Get to know your Jackson County 3rd District-at-Large candidates

By Glen Vaughn-Petersen

Candidates running for the county’s 3rd District-at-Large seat will be representing residents in the entire lower south section of Jackson County below  77th/79th streets. Though they represent a certain district, they are elected by all voters throughout the county.

Megan Marshall

Megan Marshall came out on top in the Democratic primary, beating out two opponents: incumbent Tony Miller and newcomer Delmira Quarles by garnering 67.9 percent of the votes. Born in Chicago, Marshall served in the Marine Corps for 20 years, achieving the rank of Chief Warrant Officer and being among the less than 1% of Black women to achieve and hold this rank. She was also a leader in humanitarian critical response efforts in Central America, Vice President of the Lee’s Summit Board of Education, and Vice President of the non-profit organization known as Lee’s Summit Cares. Marshall believes firmly in being a resource for any voter, no matter what their party. 

Marshall says she supports: 

  • Proactive and accessible mental health programs and resources
  • Addressing the opioid epidemic in Jackson County
  • Helping the unhoused population of the county
  • Lowering property taxes 


Lance Dillenschneider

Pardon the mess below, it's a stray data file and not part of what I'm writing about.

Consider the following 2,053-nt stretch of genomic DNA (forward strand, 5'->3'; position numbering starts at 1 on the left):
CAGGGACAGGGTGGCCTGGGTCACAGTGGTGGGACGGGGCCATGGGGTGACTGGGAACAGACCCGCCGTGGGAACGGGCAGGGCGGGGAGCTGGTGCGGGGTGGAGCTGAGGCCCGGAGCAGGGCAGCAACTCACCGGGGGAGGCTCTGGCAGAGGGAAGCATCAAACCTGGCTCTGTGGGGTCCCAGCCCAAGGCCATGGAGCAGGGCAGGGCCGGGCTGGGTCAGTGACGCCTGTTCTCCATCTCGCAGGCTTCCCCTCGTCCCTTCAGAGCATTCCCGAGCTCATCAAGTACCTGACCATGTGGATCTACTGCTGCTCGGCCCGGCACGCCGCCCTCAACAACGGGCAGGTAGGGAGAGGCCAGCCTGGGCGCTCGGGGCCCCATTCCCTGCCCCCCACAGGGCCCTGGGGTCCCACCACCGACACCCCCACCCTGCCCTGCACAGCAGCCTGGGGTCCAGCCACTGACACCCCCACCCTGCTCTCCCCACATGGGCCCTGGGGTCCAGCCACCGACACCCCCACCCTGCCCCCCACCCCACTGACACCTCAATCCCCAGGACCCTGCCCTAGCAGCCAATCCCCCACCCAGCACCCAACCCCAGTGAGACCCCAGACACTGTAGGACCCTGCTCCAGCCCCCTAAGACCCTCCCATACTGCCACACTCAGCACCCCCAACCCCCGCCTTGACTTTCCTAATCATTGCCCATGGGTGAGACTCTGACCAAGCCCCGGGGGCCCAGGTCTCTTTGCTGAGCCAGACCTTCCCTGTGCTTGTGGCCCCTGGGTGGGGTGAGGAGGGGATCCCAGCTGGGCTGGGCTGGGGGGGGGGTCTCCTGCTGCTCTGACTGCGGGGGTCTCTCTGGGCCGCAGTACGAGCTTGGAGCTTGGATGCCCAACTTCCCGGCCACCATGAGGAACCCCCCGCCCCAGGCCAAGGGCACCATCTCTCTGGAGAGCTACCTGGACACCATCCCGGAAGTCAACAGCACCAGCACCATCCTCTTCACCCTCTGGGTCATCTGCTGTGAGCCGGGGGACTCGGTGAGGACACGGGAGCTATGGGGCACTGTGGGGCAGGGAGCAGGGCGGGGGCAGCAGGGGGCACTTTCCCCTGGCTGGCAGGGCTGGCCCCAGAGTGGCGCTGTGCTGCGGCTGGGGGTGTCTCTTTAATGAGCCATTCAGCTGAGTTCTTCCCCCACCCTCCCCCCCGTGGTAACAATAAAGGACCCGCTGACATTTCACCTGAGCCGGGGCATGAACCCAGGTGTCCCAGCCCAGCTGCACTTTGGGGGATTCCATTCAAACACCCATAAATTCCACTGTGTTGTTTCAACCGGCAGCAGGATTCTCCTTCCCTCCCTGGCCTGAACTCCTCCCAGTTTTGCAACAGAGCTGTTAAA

Lance Dillenschneider ran unopposed in the Republican primary. A Kansas City native, Dillenschneider’s childhood home was on 69th and Prospect. Nowadays, he’s a real estate agent and mortgage broker based out of Lee’s Summit.

As someone who served on the Jackson County Board of Equalization, an organization that oversees fair equalization of county property taxes,  he has witnessed many of the negative and unfair things within the county system. He also has personal skin in the game when it comes to stopping the opioid epidemic, having lost a family member to a fentanyl overdose. This, alongside rising property taxes and a dangerous experience with COVID-19, are what finally pushed him to run for office.  It is also his firm belief that, if the people of Jackson County want change, they should replace the party that’s been running this county for about 50 years and vote for him. 

Dillenschneider says he supports:

  • Fighting crime fueled by the drug epidemic
  • Decreasing property taxes
  • Stopping the opioid epidemic
  • Reducing government overreach

Leave a Reply

%d bloggers like this: